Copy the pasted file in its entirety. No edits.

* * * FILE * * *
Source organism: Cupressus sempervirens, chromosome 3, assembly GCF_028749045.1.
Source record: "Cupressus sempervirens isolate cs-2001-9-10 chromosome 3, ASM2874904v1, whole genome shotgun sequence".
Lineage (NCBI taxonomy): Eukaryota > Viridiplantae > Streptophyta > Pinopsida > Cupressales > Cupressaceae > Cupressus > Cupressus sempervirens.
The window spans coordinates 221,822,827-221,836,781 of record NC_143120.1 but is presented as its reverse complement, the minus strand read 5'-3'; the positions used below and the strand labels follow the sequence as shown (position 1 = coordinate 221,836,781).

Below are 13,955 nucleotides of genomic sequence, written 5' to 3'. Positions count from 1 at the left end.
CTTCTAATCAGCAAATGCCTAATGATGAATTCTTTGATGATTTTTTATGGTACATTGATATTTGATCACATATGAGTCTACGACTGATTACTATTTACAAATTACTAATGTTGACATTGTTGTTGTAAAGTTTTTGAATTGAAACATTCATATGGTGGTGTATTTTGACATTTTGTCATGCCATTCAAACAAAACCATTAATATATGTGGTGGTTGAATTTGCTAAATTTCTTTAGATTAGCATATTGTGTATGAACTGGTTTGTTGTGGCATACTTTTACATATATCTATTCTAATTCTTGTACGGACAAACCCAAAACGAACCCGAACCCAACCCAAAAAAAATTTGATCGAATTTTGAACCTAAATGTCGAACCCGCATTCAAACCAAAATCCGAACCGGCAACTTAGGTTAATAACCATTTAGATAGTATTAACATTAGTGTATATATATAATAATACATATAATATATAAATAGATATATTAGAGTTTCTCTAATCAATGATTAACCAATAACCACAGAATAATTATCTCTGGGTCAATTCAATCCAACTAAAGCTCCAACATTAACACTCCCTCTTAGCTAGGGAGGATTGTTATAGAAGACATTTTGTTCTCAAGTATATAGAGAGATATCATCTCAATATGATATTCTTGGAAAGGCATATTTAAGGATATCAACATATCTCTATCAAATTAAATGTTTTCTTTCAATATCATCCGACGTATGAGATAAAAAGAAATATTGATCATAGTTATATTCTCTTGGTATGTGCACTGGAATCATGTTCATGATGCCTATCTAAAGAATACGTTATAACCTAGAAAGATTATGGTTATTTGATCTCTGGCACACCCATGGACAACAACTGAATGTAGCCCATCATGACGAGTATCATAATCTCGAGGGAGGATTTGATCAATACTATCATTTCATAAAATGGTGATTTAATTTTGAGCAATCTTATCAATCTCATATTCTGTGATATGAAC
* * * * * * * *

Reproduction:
Source organism: Cupressus sempervirens, chromosome 3, assembly GCF_028749045.1.
Source record: "Cupressus sempervirens isolate cs-2001-9-10 chromosome 3, ASM2874904v1, whole genome shotgun sequence".
Lineage (NCBI taxonomy): Eukaryota > Viridiplantae > Streptophyta > Pinopsida > Cupressales > Cupressaceae > Cupressus > Cupressus sempervirens.
The window spans coordinates 221,822,827-221,836,781 of record NC_143120.1 but is presented as its reverse complement, the minus strand read 5'-3'; the positions used below and the strand labels follow the sequence as shown (position 1 = coordinate 221,836,781).

Below are 13,955 nucleotides of genomic sequence, written 5' to 3'. Positions count from 1 at the left end.
CTTCTAATCAGCAAATGCCTAATGATGAATTCTTTGATGATTTTTTATGGTACATTGATATTTGATCACATATGAGTCTACGACTGATTACTATTTACAAATTACTAATGTTGACATTGTTGTTGTAAAGTTTTTGAATTGAAACATTCATATGGTGGTGTATTTTGACATTTTGTCATGCCATTCAAACAAAACCATTAATATATGTGGTGGTTGAATTTGCTAAATTTCTTTAGATTAGCATATTGTGTATGAACTGGTTTGTTGTGGCATACTTTTACATATATCTATTCTAATTCTTGTACGGACAAACCCAAAACGAACCCGAACCCAACCCAAAAAAAATTTGATCGAATTTTGAACCTAAATGTCGAACCCGCATTCAAACCAAAATCCGAACCGGCAACTTAGGTTAATAACCATTTAGATAGTATTAACATTAGTGTATATATATAATAATACATATAATATATAAATAGATATATTAGAGTTTCTCTAATCAATGATTAACCAATAACCACAGAATAATTATCTCTGGGTCAATTCAATCCAACTAAAGCTCCAACATTAACACTCCCTCTTAGCTAGGGAGGATTGTTATAGAAGACATTTTGTTCTCAAGTATATAGAGAGATATCATCTCAATATGATATTCTTGGAAAGGCATATTTAAGGATATCAACATATCTCTATCAAATTAAATGTTTTCTTTCAATATCATCCGACGTATGAGATAAAAAGAAATATTGATCATAGTTATATTCTCTTGGTATGTGCACTGGAATCATGTTCATGATGCCTATCTAAAGAATACGTTATAACCTAGAAAGATTATGGTTATTTGATCTCTGGCACACCCATGGACAACAACTGAATGTAGCCCATCATGACGAGTATCATAATCTCGAGGGAGGATTTGATCAATACTATCATTTCATAAAATGGTGATTTAATTTTGAGCAATCTTATCAATCTCATATTCTGTGATATGAAC